Why does sexual discrimination in the workplace persist?

Many Californians have likely heard statistics related to the fact that, on average, female U.S. employees earn 78 cents for every dollar earned by a man. According to information from the American Association of University Women (AAUW), this disparity in wages is even more pronounced for women of minority groups with Hispanic women earning only "54 percent of white men's earnings." Additionally, the wage gap appears to widen with age with working women age 35 and older earning less than their younger counterparts when compared against the salaries of men.

A recent article in The New York Times discussed factors that may be contributing to and perpetuating the practice of gender pay discrimination. For example, a Yale study asked working professionals their opinions with regard to executives who openly and frequently voiced their opinions. When the subject was a man, on average respondents viewed the executive as being 10 percent more competent. However, when a woman spoke up more frequently, she was viewed as being 14 percent less competent.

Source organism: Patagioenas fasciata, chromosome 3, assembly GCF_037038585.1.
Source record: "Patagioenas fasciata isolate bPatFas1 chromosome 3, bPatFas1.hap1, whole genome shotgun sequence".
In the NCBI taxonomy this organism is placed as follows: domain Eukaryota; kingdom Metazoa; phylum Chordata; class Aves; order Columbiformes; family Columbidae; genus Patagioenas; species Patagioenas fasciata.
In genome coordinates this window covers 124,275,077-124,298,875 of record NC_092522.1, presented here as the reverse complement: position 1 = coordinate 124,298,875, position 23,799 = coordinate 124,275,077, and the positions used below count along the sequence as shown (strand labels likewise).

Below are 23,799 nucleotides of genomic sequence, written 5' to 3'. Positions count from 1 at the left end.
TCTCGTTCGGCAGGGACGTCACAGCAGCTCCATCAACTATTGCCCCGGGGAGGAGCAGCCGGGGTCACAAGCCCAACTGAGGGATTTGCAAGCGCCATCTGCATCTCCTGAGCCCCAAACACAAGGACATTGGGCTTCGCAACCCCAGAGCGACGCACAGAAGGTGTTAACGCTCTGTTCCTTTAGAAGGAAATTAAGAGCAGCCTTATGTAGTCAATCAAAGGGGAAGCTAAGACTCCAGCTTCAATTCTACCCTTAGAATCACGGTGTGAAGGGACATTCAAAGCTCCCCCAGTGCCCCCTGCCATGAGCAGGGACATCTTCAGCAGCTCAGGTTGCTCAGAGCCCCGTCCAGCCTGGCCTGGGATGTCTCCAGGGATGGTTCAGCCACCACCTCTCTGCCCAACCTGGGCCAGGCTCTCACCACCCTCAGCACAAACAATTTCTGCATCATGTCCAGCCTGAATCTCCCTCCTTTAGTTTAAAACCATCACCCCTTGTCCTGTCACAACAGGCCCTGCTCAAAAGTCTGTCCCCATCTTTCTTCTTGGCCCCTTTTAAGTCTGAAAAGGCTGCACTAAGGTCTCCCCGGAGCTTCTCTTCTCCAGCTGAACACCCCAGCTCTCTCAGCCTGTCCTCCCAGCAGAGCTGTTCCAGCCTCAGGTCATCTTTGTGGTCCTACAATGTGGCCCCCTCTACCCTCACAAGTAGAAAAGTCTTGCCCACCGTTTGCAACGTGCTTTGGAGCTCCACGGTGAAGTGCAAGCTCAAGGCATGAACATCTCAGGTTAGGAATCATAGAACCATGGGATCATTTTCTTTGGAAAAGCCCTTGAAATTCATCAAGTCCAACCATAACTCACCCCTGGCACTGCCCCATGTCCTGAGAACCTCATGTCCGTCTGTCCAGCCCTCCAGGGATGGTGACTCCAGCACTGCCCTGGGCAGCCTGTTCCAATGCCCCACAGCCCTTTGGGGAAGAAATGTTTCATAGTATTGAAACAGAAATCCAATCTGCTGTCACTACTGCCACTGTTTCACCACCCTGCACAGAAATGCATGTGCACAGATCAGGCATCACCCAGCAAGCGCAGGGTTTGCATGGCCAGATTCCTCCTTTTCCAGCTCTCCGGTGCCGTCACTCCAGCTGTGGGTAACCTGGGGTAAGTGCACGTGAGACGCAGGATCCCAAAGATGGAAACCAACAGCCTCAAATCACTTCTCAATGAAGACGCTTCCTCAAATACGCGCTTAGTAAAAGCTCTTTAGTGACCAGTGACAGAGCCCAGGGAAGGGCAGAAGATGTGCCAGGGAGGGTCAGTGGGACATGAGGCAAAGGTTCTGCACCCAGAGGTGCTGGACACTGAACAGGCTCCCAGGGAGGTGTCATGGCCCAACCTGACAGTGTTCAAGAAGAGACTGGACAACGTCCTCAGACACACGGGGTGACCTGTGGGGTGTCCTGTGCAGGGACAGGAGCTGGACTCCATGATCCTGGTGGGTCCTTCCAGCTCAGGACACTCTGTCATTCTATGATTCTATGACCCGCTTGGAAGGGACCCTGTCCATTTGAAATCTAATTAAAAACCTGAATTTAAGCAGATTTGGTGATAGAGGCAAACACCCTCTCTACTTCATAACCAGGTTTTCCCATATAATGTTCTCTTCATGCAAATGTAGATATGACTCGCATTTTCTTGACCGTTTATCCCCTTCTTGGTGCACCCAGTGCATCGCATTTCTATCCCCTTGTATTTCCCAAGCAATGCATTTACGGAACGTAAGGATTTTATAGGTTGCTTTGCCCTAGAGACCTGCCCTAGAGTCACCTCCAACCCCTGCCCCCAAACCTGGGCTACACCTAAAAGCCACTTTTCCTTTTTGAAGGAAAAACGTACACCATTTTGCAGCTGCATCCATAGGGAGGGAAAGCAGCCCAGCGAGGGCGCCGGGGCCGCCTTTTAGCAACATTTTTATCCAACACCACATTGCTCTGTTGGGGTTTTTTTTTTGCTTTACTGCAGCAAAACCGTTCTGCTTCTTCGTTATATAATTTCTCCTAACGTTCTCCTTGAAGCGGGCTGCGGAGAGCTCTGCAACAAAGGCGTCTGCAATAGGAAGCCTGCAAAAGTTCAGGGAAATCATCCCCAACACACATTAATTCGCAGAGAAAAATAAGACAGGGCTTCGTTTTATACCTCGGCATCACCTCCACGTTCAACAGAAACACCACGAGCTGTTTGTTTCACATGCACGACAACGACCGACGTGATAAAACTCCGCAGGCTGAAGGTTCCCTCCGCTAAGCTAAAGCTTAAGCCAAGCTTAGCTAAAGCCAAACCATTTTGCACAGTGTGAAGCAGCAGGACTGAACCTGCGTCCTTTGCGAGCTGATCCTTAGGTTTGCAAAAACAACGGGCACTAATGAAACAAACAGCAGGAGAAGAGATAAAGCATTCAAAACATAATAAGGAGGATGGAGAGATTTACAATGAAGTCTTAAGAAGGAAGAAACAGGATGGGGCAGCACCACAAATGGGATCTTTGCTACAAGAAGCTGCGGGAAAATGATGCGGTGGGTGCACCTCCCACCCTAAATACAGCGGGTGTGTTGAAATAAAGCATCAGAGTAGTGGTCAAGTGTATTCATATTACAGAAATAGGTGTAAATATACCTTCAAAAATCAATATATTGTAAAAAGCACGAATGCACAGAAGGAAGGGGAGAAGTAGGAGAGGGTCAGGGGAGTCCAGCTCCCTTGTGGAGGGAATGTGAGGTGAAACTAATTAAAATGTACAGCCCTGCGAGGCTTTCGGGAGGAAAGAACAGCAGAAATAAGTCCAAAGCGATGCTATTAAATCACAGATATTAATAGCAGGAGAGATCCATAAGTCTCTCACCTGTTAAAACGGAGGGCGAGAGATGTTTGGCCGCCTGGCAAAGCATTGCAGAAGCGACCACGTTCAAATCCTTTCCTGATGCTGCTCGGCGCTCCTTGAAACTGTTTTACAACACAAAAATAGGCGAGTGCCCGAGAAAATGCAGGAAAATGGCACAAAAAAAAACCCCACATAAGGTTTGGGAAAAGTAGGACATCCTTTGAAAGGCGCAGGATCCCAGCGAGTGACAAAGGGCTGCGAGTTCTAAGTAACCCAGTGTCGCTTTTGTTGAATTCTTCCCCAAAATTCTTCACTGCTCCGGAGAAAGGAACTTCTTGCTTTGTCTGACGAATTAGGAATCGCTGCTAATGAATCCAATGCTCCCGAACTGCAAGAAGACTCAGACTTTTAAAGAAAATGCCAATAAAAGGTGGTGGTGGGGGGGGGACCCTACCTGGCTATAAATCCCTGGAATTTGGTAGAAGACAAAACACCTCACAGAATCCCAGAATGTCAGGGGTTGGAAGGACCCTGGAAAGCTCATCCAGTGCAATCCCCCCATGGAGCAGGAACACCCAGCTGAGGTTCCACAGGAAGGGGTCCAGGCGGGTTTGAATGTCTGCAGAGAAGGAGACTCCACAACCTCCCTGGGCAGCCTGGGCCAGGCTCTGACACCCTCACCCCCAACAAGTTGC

Other studies revealed similar results revealing that, in general, the ideas and opinions of working women tend to be more readily discredited and disregarded. This isn't to say, however, that women employees don't have good ideas that could greatly benefit their employers. In fact an analysis of research that was published in the November 2014 issue of the Journal of Applied Psychology pointed to a "female leadership advantage."

Acts of sexual discrimination in the workplace can be overt or more subtle. Whatever the case may be, Los Angeles area women who believe their employer is guilty of committing acts of sexual discrimination would be wise to discuss their concerns with an attorney. In some cases, legal action may be taken to shine a light on this important issue and aid in the recovery of compensation.

Source: The New York Times, "Speaking While Female," Sheryl Sandberg and Adam Grant, Jan. 12, 2015

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